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Hiring: Part-time Contractor for Health Care Story Bank Collection

One of Children’s Action Alliance’s priorities is protecting affordable health care coverage for children and families. We are currently seeking a self-starting contractor who loves talking with people to identify families share their own health care stories. Excellent communications and interpersonal skills are need to interview folks, write and video stories, and train people to be Health Care Ambassadors.

This is a contract position and will involve approximately 16 hours per week. A full description and instructions for submitting a resume can be found here.

 

 

Where Do CD – 8 Candidates Stand on Issues Affecting Children and Families?

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Phoenix, AZ – With voting underway in the special election for Arizona’s Congressional District 8 seat, Children’s Action Alliance (CAA) has sent a survey to the candidates regarding their positions on critical issues for their constituents such as Medicaid, Children’s Health Insurance Program (CHIP), Supplemental Nutrition Assistance Program (SNAP), and DACA. This is just the beginning of CAA’s effort to educate voters and connect them with candidates during the 2018 election cycle.

“At a time when President Trump is proposing a budget that will drive the national deficit up by trillions of dollars while also threatening affordable health coverage and nutrition for so many Americans, the voters of Congressional District 8 deserve to know where these candidates stand,” stated Dana Wolfe Naimark, president and CEO of Children’s Action Alliance.

Cuts to Medicaid could have immediate impacts on Arizona. The state’s efforts to fight the opioid crisis rely on funding from AHCCCS, Arizona’s Medicaid health care system. Over 45,000 Arizona veterans rely on Medicaid for coverage. And Arizona schools count on over $25 million in federal Medicaid funding to serve students with disabilities and learning challenges. These examples illustrate that Arizona’s financial stability and overall health are directly linked with the decisions made in Congress.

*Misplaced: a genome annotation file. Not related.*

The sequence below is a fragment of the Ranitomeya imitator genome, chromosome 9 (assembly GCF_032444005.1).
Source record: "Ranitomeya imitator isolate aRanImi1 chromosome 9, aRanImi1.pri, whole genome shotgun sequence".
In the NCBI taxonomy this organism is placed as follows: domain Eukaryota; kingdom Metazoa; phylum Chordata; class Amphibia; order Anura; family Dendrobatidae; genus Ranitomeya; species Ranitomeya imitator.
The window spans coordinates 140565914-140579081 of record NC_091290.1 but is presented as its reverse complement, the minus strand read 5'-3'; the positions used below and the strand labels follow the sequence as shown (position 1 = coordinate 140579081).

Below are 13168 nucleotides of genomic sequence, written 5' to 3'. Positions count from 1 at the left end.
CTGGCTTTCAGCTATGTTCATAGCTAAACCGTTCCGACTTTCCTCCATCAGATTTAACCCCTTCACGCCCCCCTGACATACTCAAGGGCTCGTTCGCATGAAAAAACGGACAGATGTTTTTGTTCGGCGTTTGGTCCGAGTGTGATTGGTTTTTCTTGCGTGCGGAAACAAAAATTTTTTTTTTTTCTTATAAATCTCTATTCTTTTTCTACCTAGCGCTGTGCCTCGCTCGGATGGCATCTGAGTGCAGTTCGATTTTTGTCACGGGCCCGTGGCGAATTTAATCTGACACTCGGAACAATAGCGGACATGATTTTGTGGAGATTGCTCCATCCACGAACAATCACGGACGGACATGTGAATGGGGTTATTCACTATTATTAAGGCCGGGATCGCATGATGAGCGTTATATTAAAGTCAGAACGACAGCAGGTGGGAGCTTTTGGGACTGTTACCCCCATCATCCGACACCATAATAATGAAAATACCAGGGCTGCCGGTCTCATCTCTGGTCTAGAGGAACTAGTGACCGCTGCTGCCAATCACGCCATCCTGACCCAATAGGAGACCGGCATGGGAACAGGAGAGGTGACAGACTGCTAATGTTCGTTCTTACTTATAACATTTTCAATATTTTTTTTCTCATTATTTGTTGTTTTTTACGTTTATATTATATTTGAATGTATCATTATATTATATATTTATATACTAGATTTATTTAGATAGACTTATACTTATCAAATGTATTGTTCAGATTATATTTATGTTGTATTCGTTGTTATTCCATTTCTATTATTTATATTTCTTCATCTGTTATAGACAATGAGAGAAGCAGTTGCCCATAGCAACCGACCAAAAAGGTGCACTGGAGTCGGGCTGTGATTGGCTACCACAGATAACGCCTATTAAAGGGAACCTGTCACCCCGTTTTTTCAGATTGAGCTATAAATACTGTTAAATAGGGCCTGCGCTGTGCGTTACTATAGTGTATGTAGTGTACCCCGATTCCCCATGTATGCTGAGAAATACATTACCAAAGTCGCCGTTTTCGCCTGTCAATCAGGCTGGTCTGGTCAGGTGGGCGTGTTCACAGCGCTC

“These aren’t just numbers on a piece of paper,” said Naimark. “Voters expect candidates to communicate about where they stand on the issues that affect their daily lives.”

Only three candidates responded to the survey to date. Voters can view the CD8 candidates’ responses here.

Show Your L.O.V.E. for Arizona K-12 Public Schools on Valentine’s Day!

Wednesday, February 14th is the perfect day to show your support for public education, as we join AZ Schools Now to celebrate Statehood Day at “Lift Our Voices for Education (L.O.V.E.)” Rallies across Arizona.

Enjoy marching band entertainment, meet up with fellow education supporters, send a postcard to your legislators and hear from speakers who will give updates about what’s happening in education at the state legislature right now.

All events are on Wednesday, February 14th at 4:00 PM: 

Phoenix L.O.V.E. Rally:

Arizona State Capitol Rose Garden
1700 W. Washington

Prescott Valley L.O.V.E Rally:

Bradshaw Mountain High School
6000 Long Look Drive

Tucson L.O.V.E. Rally:

Rincon High School
421 N Arcadia Avenue

 

Legislation Moving Ahead for Kids and Families

We have good news to share from this legislative session so far: HB 2127, the measure to remove the automatic trigger to freeze KidsCare when federal funding drops below 100%, passed the full House and is on its way to the Senate.

HB 2449 passed the House Health Committee unanimously. This bill strengthens Arizona’s child care assistance program to connect more children with higher quality early education.

Next week, the House Education Committee will review HB 2482, a bill that would make permanent tuition waivers for foster care youth enrolled in state universities and community colleges. See the list of our top priority bills here.

Looking at the state budget, Arizona’s growing economy CAN’T plug leaks caused by 28 years of tax cuts. Governor Ducey’s budget proposal is loaded with one-time sweeps from special purpose funds and takes $52 million from hospital patients, counties, and universities. It continues to leave K-12 underfunded by more than $950 million compared to a decade ago, and makes no plans for moving teacher pay up from the bottom to fix the teacher shortage crisis. This infographic tells the story.